Report Nº 184 / Middle East & North Africa. Divergent views of Iran’s ambitions are driving proxy wars from Syria to Yemen. To stop disastrous direct confrontation, it is crucial to close the perception gap and that Iran and its adversaries take mutual steps toward de-escalating tensions.
Country Policy and Information Note.
Facts on the ground in Syria are defining the contours of the country’s political future and also the geography of a looming clash between Israel, Hizbollah and other Iran-allied militias. Russia should broker understandings to prevent a new front from opening.
The 2015 Iran nuclear accord is working, but is at risk from longstanding U.S.-Iran rivalry, Trump administration policies and Tehran’s upsurge of activism in the Middle East. The deal’s other signatories should encourage the U.S. not to withdraw and consider ways to sustain the deal regardless of U.S. actions and as long as Iran remains committed to it.
Torture, like many other measures in Iran especially if you are a woman, is meant to silence you. For those of us who escape the country we face a long struggle to regain our voices. Over the years I have discovered poetry and painting as a way to make sense of my experiences and to try to tell people about torture and my detention in Iran.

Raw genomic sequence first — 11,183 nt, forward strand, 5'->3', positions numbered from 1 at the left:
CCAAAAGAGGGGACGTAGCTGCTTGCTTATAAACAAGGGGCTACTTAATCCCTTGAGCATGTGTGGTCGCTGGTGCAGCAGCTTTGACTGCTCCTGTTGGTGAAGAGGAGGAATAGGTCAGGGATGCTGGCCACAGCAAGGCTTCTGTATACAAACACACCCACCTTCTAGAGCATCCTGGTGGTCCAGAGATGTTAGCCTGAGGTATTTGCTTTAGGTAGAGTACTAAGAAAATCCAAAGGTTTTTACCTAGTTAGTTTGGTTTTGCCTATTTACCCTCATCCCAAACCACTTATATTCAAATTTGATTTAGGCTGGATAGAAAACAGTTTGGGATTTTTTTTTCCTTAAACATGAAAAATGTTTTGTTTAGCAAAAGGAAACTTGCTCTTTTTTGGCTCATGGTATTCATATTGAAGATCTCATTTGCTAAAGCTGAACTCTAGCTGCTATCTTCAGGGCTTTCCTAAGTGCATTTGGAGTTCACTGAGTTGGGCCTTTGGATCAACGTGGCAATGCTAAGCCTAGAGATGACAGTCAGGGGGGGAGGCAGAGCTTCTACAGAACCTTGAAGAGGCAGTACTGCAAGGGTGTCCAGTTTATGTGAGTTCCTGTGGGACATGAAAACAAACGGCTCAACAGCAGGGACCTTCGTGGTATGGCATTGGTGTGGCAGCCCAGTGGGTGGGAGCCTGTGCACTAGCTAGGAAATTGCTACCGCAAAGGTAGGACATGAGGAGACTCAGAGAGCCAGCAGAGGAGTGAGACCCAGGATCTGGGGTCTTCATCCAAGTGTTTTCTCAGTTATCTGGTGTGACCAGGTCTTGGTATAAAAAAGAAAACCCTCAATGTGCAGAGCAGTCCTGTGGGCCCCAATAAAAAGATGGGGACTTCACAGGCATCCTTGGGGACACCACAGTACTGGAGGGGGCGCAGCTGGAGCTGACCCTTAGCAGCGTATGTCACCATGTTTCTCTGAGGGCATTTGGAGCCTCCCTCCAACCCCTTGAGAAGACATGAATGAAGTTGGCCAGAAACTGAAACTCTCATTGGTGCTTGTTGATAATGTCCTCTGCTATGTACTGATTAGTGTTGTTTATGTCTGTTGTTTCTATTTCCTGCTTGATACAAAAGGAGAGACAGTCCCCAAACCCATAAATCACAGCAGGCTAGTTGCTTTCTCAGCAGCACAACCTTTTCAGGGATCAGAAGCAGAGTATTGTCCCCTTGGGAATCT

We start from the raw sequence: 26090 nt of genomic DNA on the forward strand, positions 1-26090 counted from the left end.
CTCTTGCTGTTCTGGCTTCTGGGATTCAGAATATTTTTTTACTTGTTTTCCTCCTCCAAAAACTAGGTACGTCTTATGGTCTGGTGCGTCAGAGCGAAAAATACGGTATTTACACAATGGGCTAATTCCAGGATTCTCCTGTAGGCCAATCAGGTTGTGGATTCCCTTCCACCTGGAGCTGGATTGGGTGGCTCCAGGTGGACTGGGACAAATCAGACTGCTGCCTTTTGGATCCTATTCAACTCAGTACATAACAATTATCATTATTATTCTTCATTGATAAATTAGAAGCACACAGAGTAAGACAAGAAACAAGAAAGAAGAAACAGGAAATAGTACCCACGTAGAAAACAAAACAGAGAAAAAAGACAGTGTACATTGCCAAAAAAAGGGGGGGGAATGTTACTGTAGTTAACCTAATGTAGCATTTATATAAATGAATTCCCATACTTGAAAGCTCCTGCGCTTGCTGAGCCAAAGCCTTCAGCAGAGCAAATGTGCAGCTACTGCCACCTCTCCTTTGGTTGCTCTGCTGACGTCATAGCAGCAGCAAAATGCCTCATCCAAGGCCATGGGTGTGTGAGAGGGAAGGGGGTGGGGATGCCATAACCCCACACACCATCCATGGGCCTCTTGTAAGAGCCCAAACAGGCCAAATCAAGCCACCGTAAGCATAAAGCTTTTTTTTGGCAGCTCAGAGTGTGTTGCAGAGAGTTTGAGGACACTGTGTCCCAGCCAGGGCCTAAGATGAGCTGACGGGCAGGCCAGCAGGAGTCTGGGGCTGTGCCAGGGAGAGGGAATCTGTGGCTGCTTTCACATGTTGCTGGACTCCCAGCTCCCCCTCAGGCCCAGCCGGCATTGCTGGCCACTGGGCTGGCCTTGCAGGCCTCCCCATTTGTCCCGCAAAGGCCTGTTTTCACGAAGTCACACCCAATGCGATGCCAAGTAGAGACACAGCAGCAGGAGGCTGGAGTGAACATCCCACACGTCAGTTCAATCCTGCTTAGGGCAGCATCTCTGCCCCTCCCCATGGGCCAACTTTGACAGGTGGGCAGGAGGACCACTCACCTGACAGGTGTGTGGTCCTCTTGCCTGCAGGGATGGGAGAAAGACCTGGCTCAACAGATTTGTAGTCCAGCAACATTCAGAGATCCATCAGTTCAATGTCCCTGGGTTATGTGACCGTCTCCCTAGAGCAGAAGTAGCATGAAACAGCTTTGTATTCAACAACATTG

Country policy and information notes.
Index number: MDE 13/6446/2017. The Iranian authorities are intensifying their crackdown against human rights defenders, who have already been working under suffocating levels of repression. Human rights defenders are routinely portrayed in official statements and court verdicts as “criminals” and “foreign agents” bent on harming national security. Since 2013, dozens of human rights defenders have been imprisoned on spurious national security-related charges based solely on their peaceful human rights activities. Many others have faced surveillance, interrogations and drawn-out prosecutions, coercing them into silence. Amnesty International urges the Iranian authorities to release all imprisoned human rights defenders immediately and unconditionally, and to create a safe and enabling environment in which defenders can defend and promote human rights without fear of reprisals.
Country policy and information note (last updated).
The “‘It’s a Men’s Club’: Discrimination Against Women in Iran’s Job Market,” examines in detail the discriminatory provisions and insufficient protections in Iran’s legal system that represent obstacles to women’s equal access to the job market. Over the past four decades, Iranian women have become half of the country’s university graduates. But, based on the most recent official statistics available, for the period between March 2016 and March 2017, only 14.9 percent of Iran’s women are in the workforce, compared with 64.1 percent of men. This rate is lower than the average of 20 percent for all women in the Middle East and North Africa. The unemployment rate for women, currently 20.7 percent, is double that for men.
The presidential election in Iran is scheduled for 19 May 2017. Since its establishment in 1979, the Islamic Republic of Iran has regularly organised parliamentary and presidential elections, but these polls have regularly failed to meet international standards to be free, fair, and credible. This Q&A document seeks to answer some of the most pressing questions related to the upcoming election.